China now hosts the lion’s share of zombie botnet computers which are used to spread malware and launch phishing...
scams around the world.
The latest six-month Internet Security Threat Report released by Symantec reveals that the current internet threat environment is characterised by an increase in data theft, data leakage, and the creation of targeted malicious code for the purpose of stealing confidential information.
Symantec said cyber criminals are continuing to refine their attack methods in an attempt to remain undetected, and to create global, cooperative networks to support the ongoing growth of criminal activity.
While the majority of attacks are still originating from the US, said Symantec, the largest amount of machines used to start many of them are located in China.
Symantec identified the countries with the highest amount of malicious activity originating from their networks. The US had the highest proportion of overall malicious activity, with 31%, and China was second, with 10%. Germany was third with 7%.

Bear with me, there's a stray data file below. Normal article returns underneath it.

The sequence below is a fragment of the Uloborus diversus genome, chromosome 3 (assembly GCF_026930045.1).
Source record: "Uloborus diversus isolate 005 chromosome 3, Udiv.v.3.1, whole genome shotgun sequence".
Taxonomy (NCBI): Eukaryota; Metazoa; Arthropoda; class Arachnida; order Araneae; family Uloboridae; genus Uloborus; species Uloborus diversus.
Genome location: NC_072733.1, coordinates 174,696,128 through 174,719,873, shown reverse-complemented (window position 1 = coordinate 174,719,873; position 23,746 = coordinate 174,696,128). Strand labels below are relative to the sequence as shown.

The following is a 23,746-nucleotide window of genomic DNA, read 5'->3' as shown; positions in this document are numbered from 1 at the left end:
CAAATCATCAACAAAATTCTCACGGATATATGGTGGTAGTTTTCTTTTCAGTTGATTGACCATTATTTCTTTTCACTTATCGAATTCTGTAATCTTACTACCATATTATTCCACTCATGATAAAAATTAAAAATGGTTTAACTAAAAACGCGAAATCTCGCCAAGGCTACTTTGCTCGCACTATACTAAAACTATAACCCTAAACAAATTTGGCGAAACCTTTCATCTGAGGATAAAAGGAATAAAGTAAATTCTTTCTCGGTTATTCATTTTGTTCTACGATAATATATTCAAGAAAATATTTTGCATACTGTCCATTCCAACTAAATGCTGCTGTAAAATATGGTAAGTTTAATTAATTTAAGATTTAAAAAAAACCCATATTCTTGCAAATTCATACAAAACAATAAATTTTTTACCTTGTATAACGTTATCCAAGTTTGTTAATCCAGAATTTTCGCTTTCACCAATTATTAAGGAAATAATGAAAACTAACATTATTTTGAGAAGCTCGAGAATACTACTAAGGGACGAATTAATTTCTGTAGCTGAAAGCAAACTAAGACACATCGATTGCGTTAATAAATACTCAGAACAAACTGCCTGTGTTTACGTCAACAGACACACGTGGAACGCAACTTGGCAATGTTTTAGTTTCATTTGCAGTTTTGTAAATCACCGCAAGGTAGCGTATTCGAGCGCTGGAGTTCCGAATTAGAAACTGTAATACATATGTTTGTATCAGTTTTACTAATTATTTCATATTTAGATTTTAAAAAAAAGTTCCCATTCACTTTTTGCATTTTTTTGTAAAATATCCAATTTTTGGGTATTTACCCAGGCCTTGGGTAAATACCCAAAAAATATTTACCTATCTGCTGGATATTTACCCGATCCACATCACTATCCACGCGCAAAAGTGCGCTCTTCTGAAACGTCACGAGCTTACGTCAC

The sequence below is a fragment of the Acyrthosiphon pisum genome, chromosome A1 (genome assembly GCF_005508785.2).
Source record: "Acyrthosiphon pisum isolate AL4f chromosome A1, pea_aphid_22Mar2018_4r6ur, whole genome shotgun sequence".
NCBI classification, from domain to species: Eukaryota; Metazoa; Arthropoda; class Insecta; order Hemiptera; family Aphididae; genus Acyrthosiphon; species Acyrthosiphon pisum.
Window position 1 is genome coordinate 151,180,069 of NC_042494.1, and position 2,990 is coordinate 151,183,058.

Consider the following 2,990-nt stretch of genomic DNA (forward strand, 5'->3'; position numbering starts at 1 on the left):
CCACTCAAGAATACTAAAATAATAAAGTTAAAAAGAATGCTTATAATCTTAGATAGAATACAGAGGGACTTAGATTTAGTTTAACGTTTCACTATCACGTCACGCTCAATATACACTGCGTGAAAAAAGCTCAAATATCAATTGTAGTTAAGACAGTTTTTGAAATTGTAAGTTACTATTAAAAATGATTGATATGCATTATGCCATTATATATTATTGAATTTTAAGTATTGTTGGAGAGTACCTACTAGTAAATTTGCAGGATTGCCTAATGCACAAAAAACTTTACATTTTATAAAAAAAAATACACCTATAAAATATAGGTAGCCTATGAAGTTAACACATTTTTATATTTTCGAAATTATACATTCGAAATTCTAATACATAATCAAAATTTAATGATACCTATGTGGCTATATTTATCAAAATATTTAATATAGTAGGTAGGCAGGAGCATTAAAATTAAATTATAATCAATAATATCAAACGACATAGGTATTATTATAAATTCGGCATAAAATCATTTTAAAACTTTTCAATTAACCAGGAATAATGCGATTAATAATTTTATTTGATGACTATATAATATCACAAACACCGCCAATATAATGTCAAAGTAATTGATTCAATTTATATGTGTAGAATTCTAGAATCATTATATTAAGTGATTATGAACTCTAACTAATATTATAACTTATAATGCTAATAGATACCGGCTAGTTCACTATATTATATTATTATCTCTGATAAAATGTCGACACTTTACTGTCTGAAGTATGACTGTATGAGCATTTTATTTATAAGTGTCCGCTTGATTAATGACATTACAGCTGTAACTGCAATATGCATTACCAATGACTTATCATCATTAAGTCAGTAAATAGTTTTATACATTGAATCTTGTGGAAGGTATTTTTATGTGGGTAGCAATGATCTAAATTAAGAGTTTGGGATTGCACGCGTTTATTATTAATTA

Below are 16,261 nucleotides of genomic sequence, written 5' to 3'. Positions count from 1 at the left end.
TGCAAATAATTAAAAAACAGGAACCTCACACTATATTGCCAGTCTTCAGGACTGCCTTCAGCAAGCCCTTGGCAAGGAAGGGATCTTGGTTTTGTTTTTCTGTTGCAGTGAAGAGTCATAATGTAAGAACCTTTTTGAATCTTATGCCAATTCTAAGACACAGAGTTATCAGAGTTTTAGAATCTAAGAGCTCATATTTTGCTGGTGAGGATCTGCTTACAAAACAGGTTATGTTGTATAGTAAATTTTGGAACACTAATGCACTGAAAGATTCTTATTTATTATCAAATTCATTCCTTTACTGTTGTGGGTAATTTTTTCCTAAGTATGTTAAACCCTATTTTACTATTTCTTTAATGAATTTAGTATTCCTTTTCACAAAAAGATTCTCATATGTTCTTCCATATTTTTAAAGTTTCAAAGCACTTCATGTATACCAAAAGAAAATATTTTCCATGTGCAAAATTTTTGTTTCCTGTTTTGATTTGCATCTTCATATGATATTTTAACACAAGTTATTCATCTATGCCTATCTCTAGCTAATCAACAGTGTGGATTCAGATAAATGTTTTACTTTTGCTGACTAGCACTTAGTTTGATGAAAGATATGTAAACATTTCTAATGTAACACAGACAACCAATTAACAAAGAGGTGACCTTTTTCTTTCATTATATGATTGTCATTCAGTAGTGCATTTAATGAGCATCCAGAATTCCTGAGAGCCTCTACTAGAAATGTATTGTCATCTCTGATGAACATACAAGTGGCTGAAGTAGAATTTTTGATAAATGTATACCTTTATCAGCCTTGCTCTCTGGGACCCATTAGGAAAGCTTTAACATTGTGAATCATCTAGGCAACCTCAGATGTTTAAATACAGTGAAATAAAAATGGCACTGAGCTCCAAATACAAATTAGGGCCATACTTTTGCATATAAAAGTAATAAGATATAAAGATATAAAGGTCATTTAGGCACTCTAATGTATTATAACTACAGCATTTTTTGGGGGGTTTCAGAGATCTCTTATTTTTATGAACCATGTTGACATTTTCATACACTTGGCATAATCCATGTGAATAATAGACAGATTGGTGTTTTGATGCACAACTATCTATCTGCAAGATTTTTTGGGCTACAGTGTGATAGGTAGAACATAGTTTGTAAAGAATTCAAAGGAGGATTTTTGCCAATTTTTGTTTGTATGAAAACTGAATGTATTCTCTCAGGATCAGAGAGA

Symantec reported more than six million bot-infected computers worldwide during the second half of 2006, representing a 29% increase from the previous period.
While the US remained the number one rogue state in terms of cyber-crime activity, Symantec said 26% of all zombie computers were located in China, the highest total by far.
Trojans constituted 45% of the top 50 malicious code samples, representing a 23% increase over the first six months of 2006. This significant increase supports Symantec’s forecast from previous research, which noted that attackers appeared to be making a shift away from mass mailing worms toward using Trojans.
Symantec documented 12 zero-day vulnerabilities during the second half of 2006, marking a significant increase from the one zero-day vulnerability documented in the first half of 2006, increasing the exposure of consumers and businesses to unknown threats.
Over the last six months of 2006, Symantec detected a total of 166,248 unique phishing messages, an average of 904 per day, marking a 6% rise over the first six months of 2006.
Symantec: security attackers thrive on zero-day flaws
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